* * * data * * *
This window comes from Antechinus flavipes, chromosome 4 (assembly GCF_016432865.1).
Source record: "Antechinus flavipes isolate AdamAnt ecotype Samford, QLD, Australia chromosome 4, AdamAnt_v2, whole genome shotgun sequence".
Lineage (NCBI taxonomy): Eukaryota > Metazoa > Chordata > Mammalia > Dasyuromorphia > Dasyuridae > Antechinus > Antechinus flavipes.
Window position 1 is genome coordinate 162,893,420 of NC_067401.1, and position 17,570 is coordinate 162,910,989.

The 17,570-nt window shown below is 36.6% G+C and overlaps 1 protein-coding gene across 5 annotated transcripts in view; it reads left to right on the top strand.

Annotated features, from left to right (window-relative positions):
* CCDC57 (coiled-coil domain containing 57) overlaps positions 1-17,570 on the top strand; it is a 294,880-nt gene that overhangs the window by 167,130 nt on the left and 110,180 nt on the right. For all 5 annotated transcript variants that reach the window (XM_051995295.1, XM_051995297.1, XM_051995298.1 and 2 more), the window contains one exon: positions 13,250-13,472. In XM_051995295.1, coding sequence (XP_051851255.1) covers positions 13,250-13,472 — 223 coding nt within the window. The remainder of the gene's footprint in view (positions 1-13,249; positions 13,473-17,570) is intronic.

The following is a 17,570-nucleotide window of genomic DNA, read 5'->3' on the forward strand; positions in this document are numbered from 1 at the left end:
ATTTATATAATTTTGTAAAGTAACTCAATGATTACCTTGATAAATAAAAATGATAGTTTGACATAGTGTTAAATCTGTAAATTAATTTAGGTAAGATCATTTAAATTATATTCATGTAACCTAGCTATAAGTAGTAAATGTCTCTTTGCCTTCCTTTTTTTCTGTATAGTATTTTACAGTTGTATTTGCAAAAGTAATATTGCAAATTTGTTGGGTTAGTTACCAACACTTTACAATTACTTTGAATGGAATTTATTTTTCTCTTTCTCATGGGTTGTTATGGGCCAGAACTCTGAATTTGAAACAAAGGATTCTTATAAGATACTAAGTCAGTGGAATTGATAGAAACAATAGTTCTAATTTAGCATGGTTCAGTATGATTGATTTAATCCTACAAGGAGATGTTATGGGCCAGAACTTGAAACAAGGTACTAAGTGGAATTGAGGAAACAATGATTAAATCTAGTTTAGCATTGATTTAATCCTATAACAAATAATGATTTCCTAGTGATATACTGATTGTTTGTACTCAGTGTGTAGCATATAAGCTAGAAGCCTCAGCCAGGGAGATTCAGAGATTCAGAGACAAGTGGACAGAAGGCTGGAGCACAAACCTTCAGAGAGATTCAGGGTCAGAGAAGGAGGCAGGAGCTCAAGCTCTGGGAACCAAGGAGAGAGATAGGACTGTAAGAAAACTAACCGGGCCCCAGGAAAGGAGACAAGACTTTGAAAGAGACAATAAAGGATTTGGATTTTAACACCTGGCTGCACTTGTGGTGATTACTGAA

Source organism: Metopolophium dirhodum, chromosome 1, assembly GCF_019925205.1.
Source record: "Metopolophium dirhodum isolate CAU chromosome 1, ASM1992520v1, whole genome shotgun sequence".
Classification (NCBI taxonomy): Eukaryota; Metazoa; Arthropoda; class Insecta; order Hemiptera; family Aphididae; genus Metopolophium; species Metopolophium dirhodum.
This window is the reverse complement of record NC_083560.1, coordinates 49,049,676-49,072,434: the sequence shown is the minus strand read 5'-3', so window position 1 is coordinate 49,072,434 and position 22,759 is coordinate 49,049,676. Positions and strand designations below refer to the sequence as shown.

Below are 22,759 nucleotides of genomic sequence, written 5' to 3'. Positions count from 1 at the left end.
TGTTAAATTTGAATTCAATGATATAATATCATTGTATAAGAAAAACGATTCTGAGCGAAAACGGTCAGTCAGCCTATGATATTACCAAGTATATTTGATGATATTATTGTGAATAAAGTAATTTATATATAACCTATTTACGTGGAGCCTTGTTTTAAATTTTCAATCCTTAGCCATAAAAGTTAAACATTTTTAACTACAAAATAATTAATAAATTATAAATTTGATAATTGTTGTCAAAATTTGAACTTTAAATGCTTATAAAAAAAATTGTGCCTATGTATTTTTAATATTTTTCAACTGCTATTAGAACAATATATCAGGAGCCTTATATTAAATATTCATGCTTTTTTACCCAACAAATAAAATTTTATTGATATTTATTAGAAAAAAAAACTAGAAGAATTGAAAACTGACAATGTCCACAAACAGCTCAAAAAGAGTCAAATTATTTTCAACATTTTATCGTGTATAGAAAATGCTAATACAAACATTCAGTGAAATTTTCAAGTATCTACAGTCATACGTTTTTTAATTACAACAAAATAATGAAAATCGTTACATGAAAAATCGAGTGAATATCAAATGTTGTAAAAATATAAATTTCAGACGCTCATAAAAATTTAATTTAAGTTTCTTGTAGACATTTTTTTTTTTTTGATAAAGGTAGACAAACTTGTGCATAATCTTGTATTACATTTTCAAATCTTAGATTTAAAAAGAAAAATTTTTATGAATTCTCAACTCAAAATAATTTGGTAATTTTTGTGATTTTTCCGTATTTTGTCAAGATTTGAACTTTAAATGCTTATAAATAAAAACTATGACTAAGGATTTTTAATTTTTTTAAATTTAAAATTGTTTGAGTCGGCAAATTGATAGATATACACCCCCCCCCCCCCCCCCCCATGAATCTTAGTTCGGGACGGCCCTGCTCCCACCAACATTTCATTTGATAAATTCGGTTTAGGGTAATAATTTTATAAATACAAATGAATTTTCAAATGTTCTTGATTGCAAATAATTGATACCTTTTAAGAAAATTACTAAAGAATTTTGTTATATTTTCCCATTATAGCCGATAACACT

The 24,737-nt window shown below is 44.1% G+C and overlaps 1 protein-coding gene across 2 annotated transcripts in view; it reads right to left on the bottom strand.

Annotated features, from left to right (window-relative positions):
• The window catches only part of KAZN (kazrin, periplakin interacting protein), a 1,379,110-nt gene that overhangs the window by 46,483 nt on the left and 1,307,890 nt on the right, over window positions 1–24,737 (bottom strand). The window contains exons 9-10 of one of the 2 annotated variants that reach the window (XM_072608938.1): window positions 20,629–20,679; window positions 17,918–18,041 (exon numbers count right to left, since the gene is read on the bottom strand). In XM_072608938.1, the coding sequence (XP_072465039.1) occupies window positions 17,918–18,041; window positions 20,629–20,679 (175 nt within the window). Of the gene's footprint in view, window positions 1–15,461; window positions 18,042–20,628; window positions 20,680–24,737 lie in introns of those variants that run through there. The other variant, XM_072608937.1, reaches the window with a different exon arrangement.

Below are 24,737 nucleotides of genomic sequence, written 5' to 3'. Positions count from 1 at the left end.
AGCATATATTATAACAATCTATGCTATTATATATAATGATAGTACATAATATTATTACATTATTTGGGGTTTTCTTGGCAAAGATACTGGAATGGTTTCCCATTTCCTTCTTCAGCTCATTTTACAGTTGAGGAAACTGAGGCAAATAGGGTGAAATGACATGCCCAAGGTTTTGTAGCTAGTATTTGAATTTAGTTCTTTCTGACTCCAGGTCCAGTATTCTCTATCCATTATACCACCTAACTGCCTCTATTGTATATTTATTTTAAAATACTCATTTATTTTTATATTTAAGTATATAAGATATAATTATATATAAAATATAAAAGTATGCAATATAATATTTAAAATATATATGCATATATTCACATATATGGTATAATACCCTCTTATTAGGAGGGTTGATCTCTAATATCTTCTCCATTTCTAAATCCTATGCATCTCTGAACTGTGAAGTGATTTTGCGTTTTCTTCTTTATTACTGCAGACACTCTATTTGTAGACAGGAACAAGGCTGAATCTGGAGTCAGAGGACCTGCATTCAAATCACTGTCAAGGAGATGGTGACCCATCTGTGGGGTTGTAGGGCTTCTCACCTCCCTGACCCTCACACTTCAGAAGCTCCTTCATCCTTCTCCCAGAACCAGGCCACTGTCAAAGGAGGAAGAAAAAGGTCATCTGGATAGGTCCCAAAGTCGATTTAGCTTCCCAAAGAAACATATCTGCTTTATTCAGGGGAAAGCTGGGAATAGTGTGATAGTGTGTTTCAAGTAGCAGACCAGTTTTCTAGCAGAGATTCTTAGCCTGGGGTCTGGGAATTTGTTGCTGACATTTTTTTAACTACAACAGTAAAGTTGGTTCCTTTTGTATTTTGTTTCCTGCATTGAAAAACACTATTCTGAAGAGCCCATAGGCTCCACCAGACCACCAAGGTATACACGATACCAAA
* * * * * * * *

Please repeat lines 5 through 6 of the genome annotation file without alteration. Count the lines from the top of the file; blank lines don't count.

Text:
The 17,570-nt window shown below is 36.6% G+C and overlaps 1 protein-coding gene across 5 annotated transcripts in view; it reads left to right on the top strand.

Annotated features, from left to right (window-relative positions):